The advice to ‘write what you know’ is good advice because writing in ignorance can lead to a lot of unconscious assumptions and prejudices. I’m very much in favour of imagination, but for your imagination to take you somewhere, it needs to engage with reality in some way.
I’m world building at the moment and most of my Tuesdays have gone over to pieces that relate to that. The world I am building with Dr Abbey is post-war, post environmental disaster. My aim is to write something hopeful, something in the hopepunk genre perhaps. To do that well I need to think both about what might go wrong and what might be restorative. So, I’m playing with ideas and I’m also reading around and looking at what people are already doing to find solutions for climate chaos.
Fantasy is not enough – in fiction and in life. We’re all engaged with world building as an everyday issue. The choices we make, the dreams we pursue, the things we value and the things we reject all go into making the future, into building the world we inhabit. Or tearing it apart. The crisis we are in has a great deal to do with wilful ignorance and denial of truth. We’re living in the fantasy of an economic system that says you can have infinite growth with finite resources. We’re living in the fantasy of lies created by a fossil fuel industry that has long known how dangerous it is for life on Earth. We’re living in the fantasy of people who believe that we can have a viable future without making radical changes.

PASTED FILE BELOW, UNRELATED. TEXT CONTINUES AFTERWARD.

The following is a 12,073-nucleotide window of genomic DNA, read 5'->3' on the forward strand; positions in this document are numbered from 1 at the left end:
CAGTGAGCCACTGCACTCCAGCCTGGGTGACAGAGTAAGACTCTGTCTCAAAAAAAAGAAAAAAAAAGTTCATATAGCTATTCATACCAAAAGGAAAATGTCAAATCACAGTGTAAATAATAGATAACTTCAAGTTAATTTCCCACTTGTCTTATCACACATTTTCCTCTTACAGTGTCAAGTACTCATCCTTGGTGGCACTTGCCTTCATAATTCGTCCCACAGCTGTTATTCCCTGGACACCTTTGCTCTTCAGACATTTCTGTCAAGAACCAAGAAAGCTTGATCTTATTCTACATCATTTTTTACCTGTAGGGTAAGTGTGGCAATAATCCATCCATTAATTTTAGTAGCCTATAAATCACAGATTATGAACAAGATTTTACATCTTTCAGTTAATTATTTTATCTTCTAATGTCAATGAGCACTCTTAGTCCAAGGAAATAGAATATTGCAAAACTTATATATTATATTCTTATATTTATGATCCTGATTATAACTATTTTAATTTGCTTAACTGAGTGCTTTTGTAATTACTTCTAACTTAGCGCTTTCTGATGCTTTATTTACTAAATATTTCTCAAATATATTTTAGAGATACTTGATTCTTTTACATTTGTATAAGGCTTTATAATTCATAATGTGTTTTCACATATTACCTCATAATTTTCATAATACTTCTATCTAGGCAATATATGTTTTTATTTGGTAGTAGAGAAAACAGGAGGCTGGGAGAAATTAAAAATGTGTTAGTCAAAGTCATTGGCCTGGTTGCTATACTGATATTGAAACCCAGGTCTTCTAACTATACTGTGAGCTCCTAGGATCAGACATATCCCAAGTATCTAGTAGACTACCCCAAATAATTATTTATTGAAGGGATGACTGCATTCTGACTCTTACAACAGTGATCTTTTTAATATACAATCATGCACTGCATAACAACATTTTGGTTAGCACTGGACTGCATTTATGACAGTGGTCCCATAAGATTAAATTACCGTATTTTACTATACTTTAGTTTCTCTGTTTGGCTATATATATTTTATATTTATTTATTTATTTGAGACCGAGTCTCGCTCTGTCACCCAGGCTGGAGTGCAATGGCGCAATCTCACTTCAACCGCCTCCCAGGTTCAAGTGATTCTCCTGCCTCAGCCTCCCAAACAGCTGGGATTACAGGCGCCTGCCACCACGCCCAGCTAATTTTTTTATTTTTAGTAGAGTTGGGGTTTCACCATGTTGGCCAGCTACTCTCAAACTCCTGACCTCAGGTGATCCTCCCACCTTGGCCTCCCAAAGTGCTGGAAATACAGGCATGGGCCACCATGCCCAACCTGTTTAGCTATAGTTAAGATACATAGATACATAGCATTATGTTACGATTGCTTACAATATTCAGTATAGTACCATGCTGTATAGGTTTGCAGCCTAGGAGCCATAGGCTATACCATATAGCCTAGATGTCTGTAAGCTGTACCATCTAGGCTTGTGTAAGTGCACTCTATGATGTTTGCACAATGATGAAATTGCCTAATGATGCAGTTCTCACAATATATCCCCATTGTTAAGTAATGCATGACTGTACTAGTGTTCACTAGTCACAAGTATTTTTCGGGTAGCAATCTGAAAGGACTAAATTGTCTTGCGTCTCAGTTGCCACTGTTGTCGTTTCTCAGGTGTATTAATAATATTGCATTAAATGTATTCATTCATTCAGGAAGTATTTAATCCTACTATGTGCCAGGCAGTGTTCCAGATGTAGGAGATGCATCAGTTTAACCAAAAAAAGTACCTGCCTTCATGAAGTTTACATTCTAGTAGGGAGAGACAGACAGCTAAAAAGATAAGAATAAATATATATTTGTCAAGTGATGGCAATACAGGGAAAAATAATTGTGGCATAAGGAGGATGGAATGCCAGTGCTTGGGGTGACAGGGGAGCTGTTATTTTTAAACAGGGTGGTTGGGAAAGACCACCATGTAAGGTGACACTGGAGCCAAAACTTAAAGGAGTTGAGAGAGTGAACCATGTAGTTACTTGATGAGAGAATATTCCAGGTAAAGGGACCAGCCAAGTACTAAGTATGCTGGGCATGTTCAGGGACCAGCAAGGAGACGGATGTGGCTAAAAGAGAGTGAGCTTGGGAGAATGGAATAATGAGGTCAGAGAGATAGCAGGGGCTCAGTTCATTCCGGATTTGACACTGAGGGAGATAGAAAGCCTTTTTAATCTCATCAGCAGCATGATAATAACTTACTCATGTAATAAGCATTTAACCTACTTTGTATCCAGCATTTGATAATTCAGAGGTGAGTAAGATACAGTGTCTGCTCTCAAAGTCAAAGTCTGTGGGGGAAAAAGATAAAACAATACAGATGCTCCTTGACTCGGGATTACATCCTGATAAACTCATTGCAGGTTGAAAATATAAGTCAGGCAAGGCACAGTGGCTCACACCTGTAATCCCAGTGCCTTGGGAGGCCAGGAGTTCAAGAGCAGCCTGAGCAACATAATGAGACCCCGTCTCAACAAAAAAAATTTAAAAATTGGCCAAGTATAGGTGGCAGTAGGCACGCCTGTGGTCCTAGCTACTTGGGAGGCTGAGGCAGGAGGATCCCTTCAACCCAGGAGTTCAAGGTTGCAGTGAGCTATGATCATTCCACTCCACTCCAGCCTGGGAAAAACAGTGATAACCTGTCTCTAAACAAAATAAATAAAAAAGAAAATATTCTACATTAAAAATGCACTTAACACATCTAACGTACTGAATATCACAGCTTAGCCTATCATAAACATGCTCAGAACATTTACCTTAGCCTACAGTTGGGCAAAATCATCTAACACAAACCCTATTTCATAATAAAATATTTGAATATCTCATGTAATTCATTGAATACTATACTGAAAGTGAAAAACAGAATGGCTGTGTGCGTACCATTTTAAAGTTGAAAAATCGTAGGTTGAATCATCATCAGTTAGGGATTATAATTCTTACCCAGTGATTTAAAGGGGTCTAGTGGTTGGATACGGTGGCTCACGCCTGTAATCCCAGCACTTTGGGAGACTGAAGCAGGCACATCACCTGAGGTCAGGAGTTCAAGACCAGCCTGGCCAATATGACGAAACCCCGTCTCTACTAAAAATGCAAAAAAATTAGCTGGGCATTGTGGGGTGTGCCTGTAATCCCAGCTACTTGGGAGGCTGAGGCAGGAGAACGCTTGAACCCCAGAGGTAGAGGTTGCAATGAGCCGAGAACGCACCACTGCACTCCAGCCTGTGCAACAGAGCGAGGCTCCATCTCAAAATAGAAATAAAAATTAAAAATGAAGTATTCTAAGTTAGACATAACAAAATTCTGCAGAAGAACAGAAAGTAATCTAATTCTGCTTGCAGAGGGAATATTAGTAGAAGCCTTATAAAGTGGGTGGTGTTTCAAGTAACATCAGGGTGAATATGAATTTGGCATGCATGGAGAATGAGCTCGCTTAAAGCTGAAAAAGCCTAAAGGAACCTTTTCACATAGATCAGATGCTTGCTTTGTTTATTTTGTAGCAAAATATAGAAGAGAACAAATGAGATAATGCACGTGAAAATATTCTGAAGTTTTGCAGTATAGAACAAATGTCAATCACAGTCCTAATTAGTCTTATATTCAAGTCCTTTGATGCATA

World building is important. Fiction writing is a place to explore that, but even fictional world building has massive implications. We have so much dystopian fiction out there, on the page and on the screen. Our shared imaginative worlds feed us doom and gloom, and do not offer us much we can use for building our own future.
Dreams and ideas are the places we begin to come up with change. What’s true for authors is also true for the rest of life – if you imagine with no basis in reality, it will be full of assumptions. People who are not writing from a place of knowing tend to regurgitate what they’ve seen without questioning it. And so you get yet another faux-white-medieval-Europe fantasy world with elves and dwarves and orcs. You get another dystopian future in which people have to fight each other for resources. If you start to ask about what happened, and what is happening, if you enrich yourself with better information, you are likely to tell different stories. Those stories will have more room for diversity, and for different outcomes.
Perhaps one of the most important stories to know about, is the one about how humans cooperate in face of adversity. There are lots of those stories out there, in our history and in current life. Cooperation isn’t as self announcing or dramatic as conflict, but wherever there is conflict, there are always people working together trying to come up with something better.
I don’t know why people are persuaded that in a dystopian setting, it would all be about weapons and fighting over scraps. It would be about basic skills – being able to grow food, and keep warm and sheltered. I don’t know why people are so often persuaded that they would magically grow combat skills in face of disaster and not that they would wake up one morning with some ideas about potatoes. Why is one more persuasive than the other?
What kind of world are you building? Do you notice when you are doing it? Is this a deliberate process or are you just going along with whatever flow has caught you?